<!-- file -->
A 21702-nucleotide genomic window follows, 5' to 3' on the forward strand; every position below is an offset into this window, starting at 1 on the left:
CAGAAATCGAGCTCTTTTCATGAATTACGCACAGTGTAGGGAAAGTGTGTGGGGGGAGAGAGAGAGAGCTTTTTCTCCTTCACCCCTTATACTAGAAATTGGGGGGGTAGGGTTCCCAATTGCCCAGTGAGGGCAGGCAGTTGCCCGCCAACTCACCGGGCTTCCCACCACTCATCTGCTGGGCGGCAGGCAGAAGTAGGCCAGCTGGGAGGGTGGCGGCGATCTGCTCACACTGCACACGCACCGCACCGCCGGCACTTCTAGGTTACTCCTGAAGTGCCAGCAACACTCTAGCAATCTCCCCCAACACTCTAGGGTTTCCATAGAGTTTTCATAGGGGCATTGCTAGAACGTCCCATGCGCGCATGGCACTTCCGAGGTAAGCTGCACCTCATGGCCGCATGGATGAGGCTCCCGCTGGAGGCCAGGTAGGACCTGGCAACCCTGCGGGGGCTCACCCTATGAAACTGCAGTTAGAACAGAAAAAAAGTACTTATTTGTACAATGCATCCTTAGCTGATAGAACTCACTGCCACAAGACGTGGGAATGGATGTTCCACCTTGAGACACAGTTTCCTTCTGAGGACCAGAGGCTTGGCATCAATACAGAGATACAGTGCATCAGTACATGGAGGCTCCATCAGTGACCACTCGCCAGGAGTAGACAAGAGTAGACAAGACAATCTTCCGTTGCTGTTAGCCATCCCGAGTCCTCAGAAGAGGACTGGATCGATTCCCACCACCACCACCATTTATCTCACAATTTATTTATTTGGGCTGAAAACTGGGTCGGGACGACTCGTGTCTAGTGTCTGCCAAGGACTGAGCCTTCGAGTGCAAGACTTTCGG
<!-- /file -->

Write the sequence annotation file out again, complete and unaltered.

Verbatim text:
A 21702-nucleotide genomic window follows, 5' to 3' on the forward strand; every position below is an offset into this window, starting at 1 on the left:
CAGAAATCGAGCTCTTTTCATGAATTACGCACAGTGTAGGGAAAGTGTGTGGGGGGAGAGAGAGAGAGCTTTTTCTCCTTCACCCCTTATACTAGAAATTGGGGGGGTAGGGTTCCCAATTGCCCAGTGAGGGCAGGCAGTTGCCCGCCAACTCACCGGGCTTCCCACCACTCATCTGCTGGGCGGCAGGCAGAAGTAGGCCAGCTGGGAGGGTGGCGGCGATCTGCTCACACTGCACACGCACCGCACCGCCGGCACTTCTAGGTTACTCCTGAAGTGCCAGCAACACTCTAGCAATCTCCCCCAACACTCTAGGGTTTCCATAGAGTTTTCATAGGGGCATTGCTAGAACGTCCCATGCGCGCATGGCACTTCCGAGGTAAGCTGCACCTCATGGCCGCATGGATGAGGCTCCCGCTGGAGGCCAGGTAGGACCTGGCAACCCTGCGGGGGCTCACCCTATGAAACTGCAGTTAGAACAGAAAAAAAGTACTTATTTGTACAATGCATCCTTAGCTGATAGAACTCACTGCCACAAGACGTGGGAATGGATGTTCCACCTTGAGACACAGTTTCCTTCTGAGGACCAGAGGCTTGGCATCAATACAGAGATACAGTGCATCAGTACATGGAGGCTCCATCAGTGACCACTCGCCAGGAGTAGACAAGAGTAGACAAGACAATCTTCCGTTGCTGTTAGCCATCCCGAGTCCTCAGAAGAGGACTGGATCGATTCCCACCACCACCACCATTTATCTCACAATTTATTTATTTGGGCTGAAAACTGGGTCGGGACGACTCGTGTCTAGTGTCTGCCAAGGACTGAGCCTTCGAGTGCAAGACTTTCGG